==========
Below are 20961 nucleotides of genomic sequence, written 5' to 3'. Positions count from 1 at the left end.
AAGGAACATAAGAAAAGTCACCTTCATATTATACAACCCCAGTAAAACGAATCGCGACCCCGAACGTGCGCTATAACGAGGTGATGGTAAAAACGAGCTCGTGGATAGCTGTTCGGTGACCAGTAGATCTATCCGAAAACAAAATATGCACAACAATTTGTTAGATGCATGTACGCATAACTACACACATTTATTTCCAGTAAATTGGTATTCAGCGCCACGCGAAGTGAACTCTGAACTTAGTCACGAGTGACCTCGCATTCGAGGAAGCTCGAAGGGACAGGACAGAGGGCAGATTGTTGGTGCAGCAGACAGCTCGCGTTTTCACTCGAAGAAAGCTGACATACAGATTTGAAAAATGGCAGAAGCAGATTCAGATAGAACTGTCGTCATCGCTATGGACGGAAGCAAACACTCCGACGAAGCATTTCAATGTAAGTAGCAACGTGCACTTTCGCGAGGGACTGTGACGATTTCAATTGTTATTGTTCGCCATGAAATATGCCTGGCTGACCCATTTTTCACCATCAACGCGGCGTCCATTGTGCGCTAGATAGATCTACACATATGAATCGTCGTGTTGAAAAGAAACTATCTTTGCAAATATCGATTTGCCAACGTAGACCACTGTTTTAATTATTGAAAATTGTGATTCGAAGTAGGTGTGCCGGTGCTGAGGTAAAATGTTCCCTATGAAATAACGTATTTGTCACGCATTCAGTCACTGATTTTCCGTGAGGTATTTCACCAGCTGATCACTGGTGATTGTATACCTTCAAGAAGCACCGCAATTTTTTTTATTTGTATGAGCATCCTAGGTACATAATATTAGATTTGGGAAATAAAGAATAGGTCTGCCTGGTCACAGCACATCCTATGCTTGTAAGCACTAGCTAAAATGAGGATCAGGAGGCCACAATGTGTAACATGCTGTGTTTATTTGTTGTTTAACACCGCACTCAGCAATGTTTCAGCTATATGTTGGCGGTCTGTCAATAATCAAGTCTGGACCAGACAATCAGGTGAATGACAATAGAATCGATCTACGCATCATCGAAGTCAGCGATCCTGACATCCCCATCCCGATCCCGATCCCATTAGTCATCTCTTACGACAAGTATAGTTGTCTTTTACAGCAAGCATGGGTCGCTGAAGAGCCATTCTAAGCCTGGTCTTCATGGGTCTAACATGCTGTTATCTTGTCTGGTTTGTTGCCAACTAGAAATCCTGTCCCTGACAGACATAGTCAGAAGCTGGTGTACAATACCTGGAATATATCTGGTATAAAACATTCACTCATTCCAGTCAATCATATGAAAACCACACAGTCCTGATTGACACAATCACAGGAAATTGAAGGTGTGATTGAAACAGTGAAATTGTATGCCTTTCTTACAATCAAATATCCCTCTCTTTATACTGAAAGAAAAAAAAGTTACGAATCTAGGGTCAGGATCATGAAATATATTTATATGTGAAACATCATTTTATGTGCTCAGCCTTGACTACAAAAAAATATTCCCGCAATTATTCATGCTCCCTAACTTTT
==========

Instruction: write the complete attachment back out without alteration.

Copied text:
Below are 20961 nucleotides of genomic sequence, written 5' to 3'. Positions count from 1 at the left end.
AAGGAACATAAGAAAAGTCACCTTCATATTATACAACCCCAGTAAAACGAATCGCGACCCCGAACGTGCGCTATAACGAGGTGATGGTAAAAACGAGCTCGTGGATAGCTGTTCGGTGACCAGTAGATCTATCCGAAAACAAAATATGCACAACAATTTGTTAGATGCATGTACGCATAACTACACACATTTATTTCCAGTAAATTGGTATTCAGCGCCACGCGAAGTGAACTCTGAACTTAGTCACGAGTGACCTCGCATTCGAGGAAGCTCGAAGGGACAGGACAGAGGGCAGATTGTTGGTGCAGCAGACAGCTCGCGTTTTCACTCGAAGAAAGCTGACATACAGATTTGAAAAATGGCAGAAGCAGATTCAGATAGAACTGTCGTCATCGCTATGGACGGAAGCAAACACTCCGACGAAGCATTTCAATGTAAGTAGCAACGTGCACTTTCGCGAGGGACTGTGACGATTTCAATTGTTATTGTTCGCCATGAAATATGCCTGGCTGACCCATTTTTCACCATCAACGCGGCGTCCATTGTGCGCTAGATAGATCTACACATATGAATCGTCGTGTTGAAAAGAAACTATCTTTGCAAATATCGATTTGCCAACGTAGACCACTGTTTTAATTATTGAAAATTGTGATTCGAAGTAGGTGTGCCGGTGCTGAGGTAAAATGTTCCCTATGAAATAACGTATTTGTCACGCATTCAGTCACTGATTTTCCGTGAGGTATTTCACCAGCTGATCACTGGTGATTGTATACCTTCAAGAAGCACCGCAATTTTTTTTATTTGTATGAGCATCCTAGGTACATAATATTAGATTTGGGAAATAAAGAATAGGTCTGCCTGGTCACAGCACATCCTATGCTTGTAAGCACTAGCTAAAATGAGGATCAGGAGGCCACAATGTGTAACATGCTGTGTTTATTTGTTGTTTAACACCGCACTCAGCAATGTTTCAGCTATATGTTGGCGGTCTGTCAATAATCAAGTCTGGACCAGACAATCAGGTGAATGACAATAGAATCGATCTACGCATCATCGAAGTCAGCGATCCTGACATCCCCATCCCGATCCCGATCCCATTAGTCATCTCTTACGACAAGTATAGTTGTCTTTTACAGCAAGCATGGGTCGCTGAAGAGCCATTCTAAGCCTGGTCTTCATGGGTCTAACATGCTGTTATCTTGTCTGGTTTGTTGCCAACTAGAAATCCTGTCCCTGACAGACATAGTCAGAAGCTGGTGTACAATACCTGGAATATATCTGGTATAAAACATTCACTCATTCCAGTCAATCATATGAAAACCACACAGTCCTGATTGACACAATCACAGGAAATTGAAGGTGTGATTGAAACAGTGAAATTGTATGCCTTTCTTACAATCAAATATCCCTCTCTTTATACTGAAAGAAAAAAAAGTTACGAATCTAGGGTCAGGATCATGAAATATATTTATATGTGAAACATCATTTTATGTGCTCAGCCTTGACTACAAAAAAATATTCCCGCAATTATTCATGCTCCCTAACTTTT